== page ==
NSPCC's Childline service helps children suffering physical abuse

by Lauren Abbott

Over the last 10 weeks My Kent Family, together with Childline services manager Wendy Robinson, has been looking at the most common reasons children and young people contact the NSPCC’s Childline service.

Covering everything from bullying and family relationships to self harm and problems at school in her columns - this week Wendy shares the work Childline does with youngsters suffering physical abuse:

Childline carried out over 7,000 counselling sessions with children and young people about physical abuse in 2017/18.

Wendy Robinson
Wendy Robinson

One 13 year old boy told Childline: “I hate my dad; I don’t get on with him. He is always so aggressive and sometimes hits me when he’s really angry. I can’t take it anymore and I hate being his punching bag. I feel as if he doesn’t love me and that I’m a burden on him.

"I want to run away and never come back but the only thing that stops me is that I don’t know where I would go - I don’t have any money or any friends. When I’m away from home I feel so good but then all the negative feelings come back when I know I have to go back home. I really hate my life.”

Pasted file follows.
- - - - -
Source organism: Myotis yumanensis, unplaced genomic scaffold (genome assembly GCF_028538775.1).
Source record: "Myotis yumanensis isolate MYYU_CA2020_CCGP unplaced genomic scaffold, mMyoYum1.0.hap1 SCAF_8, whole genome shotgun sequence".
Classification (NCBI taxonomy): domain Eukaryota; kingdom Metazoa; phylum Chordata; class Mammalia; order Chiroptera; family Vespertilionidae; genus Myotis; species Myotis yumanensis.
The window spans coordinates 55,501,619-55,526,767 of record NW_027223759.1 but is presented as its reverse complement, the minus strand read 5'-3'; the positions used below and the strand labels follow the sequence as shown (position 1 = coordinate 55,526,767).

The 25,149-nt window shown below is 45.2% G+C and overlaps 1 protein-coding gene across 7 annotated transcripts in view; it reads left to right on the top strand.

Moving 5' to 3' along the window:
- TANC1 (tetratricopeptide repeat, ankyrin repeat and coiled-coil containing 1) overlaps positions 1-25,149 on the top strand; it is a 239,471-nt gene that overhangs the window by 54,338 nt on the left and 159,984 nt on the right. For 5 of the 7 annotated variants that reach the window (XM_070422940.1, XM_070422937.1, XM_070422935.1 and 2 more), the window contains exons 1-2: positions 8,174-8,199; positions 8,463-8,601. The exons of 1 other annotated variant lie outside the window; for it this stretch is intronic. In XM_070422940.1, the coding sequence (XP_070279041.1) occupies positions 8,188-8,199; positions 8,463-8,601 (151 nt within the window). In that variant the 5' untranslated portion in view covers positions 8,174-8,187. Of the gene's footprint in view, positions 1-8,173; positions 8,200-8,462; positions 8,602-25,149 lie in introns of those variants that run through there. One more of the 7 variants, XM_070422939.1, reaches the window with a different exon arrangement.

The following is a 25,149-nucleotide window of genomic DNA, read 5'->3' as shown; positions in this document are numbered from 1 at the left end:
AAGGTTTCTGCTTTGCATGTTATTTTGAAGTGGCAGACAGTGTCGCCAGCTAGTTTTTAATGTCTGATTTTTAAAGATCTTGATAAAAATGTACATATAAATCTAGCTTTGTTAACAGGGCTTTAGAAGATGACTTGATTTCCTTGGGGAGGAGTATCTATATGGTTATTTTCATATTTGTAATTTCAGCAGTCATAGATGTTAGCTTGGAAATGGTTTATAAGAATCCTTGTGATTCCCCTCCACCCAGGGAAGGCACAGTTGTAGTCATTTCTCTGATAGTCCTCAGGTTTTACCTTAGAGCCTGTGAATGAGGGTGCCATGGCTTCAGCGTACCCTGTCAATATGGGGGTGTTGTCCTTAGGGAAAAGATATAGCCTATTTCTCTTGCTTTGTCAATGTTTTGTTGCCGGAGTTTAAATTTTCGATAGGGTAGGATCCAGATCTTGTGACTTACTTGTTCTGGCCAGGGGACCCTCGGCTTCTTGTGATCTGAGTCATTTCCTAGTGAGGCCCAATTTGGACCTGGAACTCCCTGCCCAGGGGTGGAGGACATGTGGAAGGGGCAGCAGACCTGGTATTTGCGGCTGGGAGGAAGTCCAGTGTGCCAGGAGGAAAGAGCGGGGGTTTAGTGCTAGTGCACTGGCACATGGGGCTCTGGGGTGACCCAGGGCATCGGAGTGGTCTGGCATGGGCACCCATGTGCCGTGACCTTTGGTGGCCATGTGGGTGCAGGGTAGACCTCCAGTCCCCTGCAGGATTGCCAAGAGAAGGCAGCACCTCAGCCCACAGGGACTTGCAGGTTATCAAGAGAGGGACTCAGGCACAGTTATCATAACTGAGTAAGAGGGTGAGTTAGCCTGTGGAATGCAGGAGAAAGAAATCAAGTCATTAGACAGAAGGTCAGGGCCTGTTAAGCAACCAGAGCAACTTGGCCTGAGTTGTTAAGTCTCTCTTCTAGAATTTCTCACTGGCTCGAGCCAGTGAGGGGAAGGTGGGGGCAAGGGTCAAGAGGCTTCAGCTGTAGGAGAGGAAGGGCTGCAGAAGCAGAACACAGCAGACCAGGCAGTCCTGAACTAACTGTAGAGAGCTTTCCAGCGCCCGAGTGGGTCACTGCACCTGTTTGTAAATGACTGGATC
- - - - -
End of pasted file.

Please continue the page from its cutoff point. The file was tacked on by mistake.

Thousands of children contact Childline to talk about physical abuse
Thousands of children contact Childline to talk about physical abuse

While physical abuse can happen in any family, regardless of background, there are some groups among which it is more common.

Children may be at more risk if their parents have problems with drugs, alcohol and mental health or if they live in a home where domestic abuse happens. Babies and disabled children also have a higher risk of suffering physical abuse.

Bumps and bruises don’t necessarily mean a child is being physically abused – all children have accidents, trips and falls.

Children may be at more risk if their parents have problems with drugs, alcohol and mental health or if they live in a home where domestic abuse happens
Children may be at more risk if their parents have problems with drugs, alcohol and mental health or if they live in a home where domestic abuse happens

There isn’t one sign or symptom to look out for that will say a child is definitely being physically abused. But if a child often has injuries, there seems to be a pattern, or the explanation doesn’t

match the injury then this should be investigated.

Physical symptoms can include:

* Bruises

* Burns or scalds

* Bite marks

* Broken bones

Children who have been physically abused may still feel the effects long after their injuries have healed. Being shaken, hit or physically abused in any way as a child can lead to poor physical or

mental health later in life, including depressive disorders, anxiety, conduct disorders and self-harm. So it’s vital they receive help as soon as possible.

If you are worried about a child but are unsure, call the NSPCC helpline for free advice on 0808 800 5000, or visit www.nspcc.org.uk/services-and-resources/nspcc-helpline.

Children who are being physically abused can contact Childline 24 hours a day, seven days a week, free and in confidence on 0800 1111.

But if you’re concerned that a child is in immediate danger or you’ve witnessed an assault – do not hesitate to call 999.

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